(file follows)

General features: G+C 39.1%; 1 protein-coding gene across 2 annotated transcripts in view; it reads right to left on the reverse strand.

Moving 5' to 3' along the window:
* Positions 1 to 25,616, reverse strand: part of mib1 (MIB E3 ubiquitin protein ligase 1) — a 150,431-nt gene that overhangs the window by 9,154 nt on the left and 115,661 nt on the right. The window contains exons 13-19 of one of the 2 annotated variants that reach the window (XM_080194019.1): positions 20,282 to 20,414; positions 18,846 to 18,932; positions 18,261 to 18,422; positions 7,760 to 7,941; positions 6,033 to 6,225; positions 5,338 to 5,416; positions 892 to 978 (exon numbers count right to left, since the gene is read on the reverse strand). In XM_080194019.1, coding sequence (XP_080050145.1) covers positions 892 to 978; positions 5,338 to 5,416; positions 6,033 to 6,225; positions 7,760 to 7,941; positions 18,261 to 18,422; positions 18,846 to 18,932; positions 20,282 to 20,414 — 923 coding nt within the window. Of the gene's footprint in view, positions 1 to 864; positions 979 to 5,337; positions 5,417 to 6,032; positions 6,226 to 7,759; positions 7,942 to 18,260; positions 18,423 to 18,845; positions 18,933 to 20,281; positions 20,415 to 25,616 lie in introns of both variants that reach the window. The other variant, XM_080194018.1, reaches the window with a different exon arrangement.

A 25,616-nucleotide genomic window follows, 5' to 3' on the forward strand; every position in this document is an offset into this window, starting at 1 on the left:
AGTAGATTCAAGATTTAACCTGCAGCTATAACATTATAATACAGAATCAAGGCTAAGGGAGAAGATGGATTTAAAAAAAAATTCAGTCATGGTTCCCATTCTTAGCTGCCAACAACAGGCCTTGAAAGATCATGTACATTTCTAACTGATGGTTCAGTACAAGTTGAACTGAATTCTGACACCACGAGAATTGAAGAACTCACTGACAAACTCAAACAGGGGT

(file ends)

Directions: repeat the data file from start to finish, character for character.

General features: G+C 39.1%; 1 protein-coding gene across 2 annotated transcripts in view; it reads right to left on the reverse strand.

Moving 5' to 3' along the window:
* Positions 1 to 25,616, reverse strand: part of mib1 (MIB E3 ubiquitin protein ligase 1) — a 150,431-nt gene that overhangs the window by 9,154 nt on the left and 115,661 nt on the right. The window contains exons 13-19 of one of the 2 annotated variants that reach the window (XM_080194019.1): positions 20,282 to 20,414; positions 18,846 to 18,932; positions 18,261 to 18,422; positions 7,760 to 7,941; positions 6,033 to 6,225; positions 5,338 to 5,416; positions 892 to 978 (exon numbers count right to left, since the gene is read on the reverse strand). In XM_080194019.1, coding sequence (XP_080050145.1) covers positions 892 to 978; positions 5,338 to 5,416; positions 6,033 to 6,225; positions 7,760 to 7,941; positions 18,261 to 18,422; positions 18,846 to 18,932; positions 20,282 to 20,414 — 923 coding nt within the window. Of the gene's footprint in view, positions 1 to 864; positions 979 to 5,337; positions 5,417 to 6,032; positions 6,226 to 7,759; positions 7,942 to 18,260; positions 18,423 to 18,845; positions 18,933 to 20,281; positions 20,415 to 25,616 lie in introns of both variants that reach the window. The other variant, XM_080194018.1, reaches the window with a different exon arrangement.

A 25,616-nucleotide genomic window follows, 5' to 3' on the forward strand; every position in this document is an offset into this window, starting at 1 on the left:
AGTAGATTCAAGATTTAACCTGCAGCTATAACATTATAATACAGAATCAAGGCTAAGGGAGAAGATGGATTTAAAAAAAAATTCAGTCATGGTTCCCATTCTTAGCTGCCAACAACAGGCCTTGAAAGATCATGTACATTTCTAACTGATGGTTCAGTACAAGTTGAACTGAATTCTGACACCACGAGAATTGAAGAACTCACTGACAAACTCAAACAGGGGT